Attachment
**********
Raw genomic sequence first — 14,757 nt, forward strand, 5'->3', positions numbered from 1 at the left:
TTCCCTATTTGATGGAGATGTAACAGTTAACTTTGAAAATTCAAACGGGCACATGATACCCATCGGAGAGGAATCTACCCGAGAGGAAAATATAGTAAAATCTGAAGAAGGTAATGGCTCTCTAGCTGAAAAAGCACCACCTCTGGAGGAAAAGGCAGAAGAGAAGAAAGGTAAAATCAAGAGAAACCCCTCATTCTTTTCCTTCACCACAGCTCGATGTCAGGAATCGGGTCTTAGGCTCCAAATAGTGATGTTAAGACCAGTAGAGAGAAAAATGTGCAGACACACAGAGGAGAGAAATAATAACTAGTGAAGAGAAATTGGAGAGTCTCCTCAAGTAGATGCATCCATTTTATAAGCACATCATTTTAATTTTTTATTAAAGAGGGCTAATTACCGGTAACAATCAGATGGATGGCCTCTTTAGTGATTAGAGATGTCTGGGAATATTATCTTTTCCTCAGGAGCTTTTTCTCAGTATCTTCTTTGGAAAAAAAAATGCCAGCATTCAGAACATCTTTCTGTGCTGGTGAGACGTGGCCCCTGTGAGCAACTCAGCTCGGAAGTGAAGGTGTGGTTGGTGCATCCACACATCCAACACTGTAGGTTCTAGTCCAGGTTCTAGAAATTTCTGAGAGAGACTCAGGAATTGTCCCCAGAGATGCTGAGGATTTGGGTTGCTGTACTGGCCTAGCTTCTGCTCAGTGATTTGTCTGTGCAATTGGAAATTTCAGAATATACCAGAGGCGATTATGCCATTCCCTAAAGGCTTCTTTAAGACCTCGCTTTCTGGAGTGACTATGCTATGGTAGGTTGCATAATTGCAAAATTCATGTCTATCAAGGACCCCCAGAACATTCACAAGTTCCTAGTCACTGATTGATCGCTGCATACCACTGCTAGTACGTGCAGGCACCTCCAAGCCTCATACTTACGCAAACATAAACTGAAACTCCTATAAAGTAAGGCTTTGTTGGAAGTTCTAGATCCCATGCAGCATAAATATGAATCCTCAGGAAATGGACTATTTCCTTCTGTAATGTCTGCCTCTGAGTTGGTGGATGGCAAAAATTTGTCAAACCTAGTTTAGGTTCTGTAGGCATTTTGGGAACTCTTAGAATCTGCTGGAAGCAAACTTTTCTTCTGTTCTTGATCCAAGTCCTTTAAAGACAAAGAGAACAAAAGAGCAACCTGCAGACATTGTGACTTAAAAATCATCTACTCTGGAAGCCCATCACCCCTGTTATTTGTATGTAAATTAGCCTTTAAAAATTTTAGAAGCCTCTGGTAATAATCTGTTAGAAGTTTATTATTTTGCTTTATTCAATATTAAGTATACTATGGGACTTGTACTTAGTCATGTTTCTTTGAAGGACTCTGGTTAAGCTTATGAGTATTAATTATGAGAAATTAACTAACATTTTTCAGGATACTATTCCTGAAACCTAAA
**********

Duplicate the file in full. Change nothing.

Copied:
Raw genomic sequence first — 14,757 nt, forward strand, 5'->3', positions numbered from 1 at the left:
TTCCCTATTTGATGGAGATGTAACAGTTAACTTTGAAAATTCAAACGGGCACATGATACCCATCGGAGAGGAATCTACCCGAGAGGAAAATATAGTAAAATCTGAAGAAGGTAATGGCTCTCTAGCTGAAAAAGCACCACCTCTGGAGGAAAAGGCAGAAGAGAAGAAAGGTAAAATCAAGAGAAACCCCTCATTCTTTTCCTTCACCACAGCTCGATGTCAGGAATCGGGTCTTAGGCTCCAAATAGTGATGTTAAGACCAGTAGAGAGAAAAATGTGCAGACACACAGAGGAGAGAAATAATAACTAGTGAAGAGAAATTGGAGAGTCTCCTCAAGTAGATGCATCCATTTTATAAGCACATCATTTTAATTTTTTATTAAAGAGGGCTAATTACCGGTAACAATCAGATGGATGGCCTCTTTAGTGATTAGAGATGTCTGGGAATATTATCTTTTCCTCAGGAGCTTTTTCTCAGTATCTTCTTTGGAAAAAAAAATGCCAGCATTCAGAACATCTTTCTGTGCTGGTGAGACGTGGCCCCTGTGAGCAACTCAGCTCGGAAGTGAAGGTGTGGTTGGTGCATCCACACATCCAACACTGTAGGTTCTAGTCCAGGTTCTAGAAATTTCTGAGAGAGACTCAGGAATTGTCCCCAGAGATGCTGAGGATTTGGGTTGCTGTACTGGCCTAGCTTCTGCTCAGTGATTTGTCTGTGCAATTGGAAATTTCAGAATATACCAGAGGCGATTATGCCATTCCCTAAAGGCTTCTTTAAGACCTCGCTTTCTGGAGTGACTATGCTATGGTAGGTTGCATAATTGCAAAATTCATGTCTATCAAGGACCCCCAGAACATTCACAAGTTCCTAGTCACTGATTGATCGCTGCATACCACTGCTAGTACGTGCAGGCACCTCCAAGCCTCATACTTACGCAAACATAAACTGAAACTCCTATAAAGTAAGGCTTTGTTGGAAGTTCTAGATCCCATGCAGCATAAATATGAATCCTCAGGAAATGGACTATTTCCTTCTGTAATGTCTGCCTCTGAGTTGGTGGATGGCAAAAATTTGTCAAACCTAGTTTAGGTTCTGTAGGCATTTTGGGAACTCTTAGAATCTGCTGGAAGCAAACTTTTCTTCTGTTCTTGATCCAAGTCCTTTAAAGACAAAGAGAACAAAAGAGCAACCTGCAGACATTGTGACTTAAAAATCATCTACTCTGGAAGCCCATCACCCCTGTTATTTGTATGTAAATTAGCCTTTAAAAATTTTAGAAGCCTCTGGTAATAATCTGTTAGAAGTTTATTATTTTGCTTTATTCAATATTAAGTATACTATGGGACTTGTACTTAGTCATGTTTCTTTGAAGGACTCTGGTTAAGCTTATGAGTATTAATTATGAGAAATTAACTAACATTTTTCAGGATACTATTCCTGAAACCTAAA